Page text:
Gauging your ﬁnancial ﬁtness is crucial for ﬁrst-time homebuyers. The better shape you’re in ﬁnancially, the more likely you are to succeed at homeownership. That’s because a strong credit history, lean debt-service ratios and a robust down payment work together to promote affordability. For the best mortgage terms and rates, it pays to be ﬁt! Here’s how to assess and improve your ﬁnancial ﬁtness.
Your credit score indicates how reliable you are as a borrower. Canada’s two credit reporting agencies, TransUnion and Equifax, assign a credit score that’s between 300 and 900. Order your credit report and check your score. Is it…
680 OR ABOVE?
Good: You’re considered a lower-risk borrower and will receive better interest terms.
Room for improvement: As a higher-risk borrower, you’ll be offered less favourable terms and interest rates.
Boost your credit score by…
- Never using more than 75 per cent of your available credit. Ideally, aim to keep it under 50 per cent (better) or even 30 per cent (best!).
- Paying your monthly bills on time. Late payments can lower your score.
- Opening a credit card or line of credit – and using it responsibly by paying at least the minimum payment on time – if you wish to build credit history.
Your debt-service ratios help lenders determine how much mortgage you can afford, given your debt payments, monthly expenses and income. This is assessed through two different ratios: gross debt service (GDS, or the percentage of your income that goes toward paying your housing costs) and total debt service (TDS, or the percentage of your income that goes toward housing costs (GDS) plus your other monthly obligations, such as debt repayment). Here’s how to find out how yours stack up.
GDS: Calculate your GDS ratio by adding up your monthly housing costs (anticipated monthly mortgage principal and interest payments based on the Bank of Canada’s five-year fixed term rate, taxes, heating costs and, if applicable, 50 per cent of your condo fees), and then dividing that amount by your gross monthly income. Multiply the sum by 100.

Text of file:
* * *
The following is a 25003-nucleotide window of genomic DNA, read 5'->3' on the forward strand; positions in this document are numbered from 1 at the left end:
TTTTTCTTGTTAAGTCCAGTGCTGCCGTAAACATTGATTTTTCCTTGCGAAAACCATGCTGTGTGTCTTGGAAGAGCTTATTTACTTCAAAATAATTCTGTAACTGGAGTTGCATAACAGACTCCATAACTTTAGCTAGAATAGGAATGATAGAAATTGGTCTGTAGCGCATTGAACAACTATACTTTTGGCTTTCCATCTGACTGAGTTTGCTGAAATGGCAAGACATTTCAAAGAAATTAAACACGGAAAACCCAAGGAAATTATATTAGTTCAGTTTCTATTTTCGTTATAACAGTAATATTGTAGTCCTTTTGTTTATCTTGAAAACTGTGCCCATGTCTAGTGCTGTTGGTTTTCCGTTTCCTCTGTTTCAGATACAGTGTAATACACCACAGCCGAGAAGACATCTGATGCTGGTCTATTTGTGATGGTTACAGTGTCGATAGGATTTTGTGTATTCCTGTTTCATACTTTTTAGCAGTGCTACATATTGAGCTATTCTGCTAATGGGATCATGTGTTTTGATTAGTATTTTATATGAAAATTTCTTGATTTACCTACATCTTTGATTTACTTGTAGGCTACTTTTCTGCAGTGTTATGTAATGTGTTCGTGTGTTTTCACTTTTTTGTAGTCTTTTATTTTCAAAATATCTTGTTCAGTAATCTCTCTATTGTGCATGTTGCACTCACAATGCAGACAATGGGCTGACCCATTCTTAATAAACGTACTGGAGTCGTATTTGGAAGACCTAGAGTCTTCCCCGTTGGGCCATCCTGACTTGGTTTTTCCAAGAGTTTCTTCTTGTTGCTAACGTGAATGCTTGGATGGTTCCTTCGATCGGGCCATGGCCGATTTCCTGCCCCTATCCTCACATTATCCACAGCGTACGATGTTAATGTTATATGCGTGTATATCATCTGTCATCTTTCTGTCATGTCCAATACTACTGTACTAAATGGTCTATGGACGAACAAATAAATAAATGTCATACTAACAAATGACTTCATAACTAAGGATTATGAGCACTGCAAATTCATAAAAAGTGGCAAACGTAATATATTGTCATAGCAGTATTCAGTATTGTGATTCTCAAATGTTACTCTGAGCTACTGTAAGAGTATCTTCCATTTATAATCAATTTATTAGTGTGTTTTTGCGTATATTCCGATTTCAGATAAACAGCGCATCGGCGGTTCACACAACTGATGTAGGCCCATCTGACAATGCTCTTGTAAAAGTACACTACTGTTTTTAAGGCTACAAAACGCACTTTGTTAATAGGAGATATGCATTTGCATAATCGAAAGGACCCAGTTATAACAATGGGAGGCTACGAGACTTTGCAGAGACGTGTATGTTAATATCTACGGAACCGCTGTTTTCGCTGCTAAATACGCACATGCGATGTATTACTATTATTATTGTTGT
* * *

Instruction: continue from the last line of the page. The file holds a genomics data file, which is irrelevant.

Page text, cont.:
TDS: Calculate your TDS ratio by adding up all of your monthly debt payments (housing costs plus car payments, credit card payments, student loans and, if applicable, child support and alimony), and then dividing that amount by your gross monthly income. Multiply the sum by 100.
To qualify for mortgage insurance, you’ll need a GDS ratio of 39 per cent or less, and a TDS ratio of 44 per cent or less.
Lower your debt-service ratios by…
- Paying down your consumer debt.
- Increasing your verifiable income with a reliable part-time job.
- Lowering the amount of your prospective mortgage with a larger down payment.
A healthy down payment will make a big difference in your overall fitness to buy your first home. Although mortgage insurance allows you to buy with as little as five per cent down, under Canada’s new mortgage rules introduced last fall, you’ll need to bulk up that nest egg for anything beyond a very modest starter home.
For homes in the $500,000 to $999,999 range, you’ll need an additional 10 per cent down payment on the portion of the home’s purchase price over $500,000.
For homes costing $1 million or more, you’ll need a minimum down payment of 20 per cent to qualify for a bank mortgage.
- Figuring out how much to spend on a property depends on many factors. First of…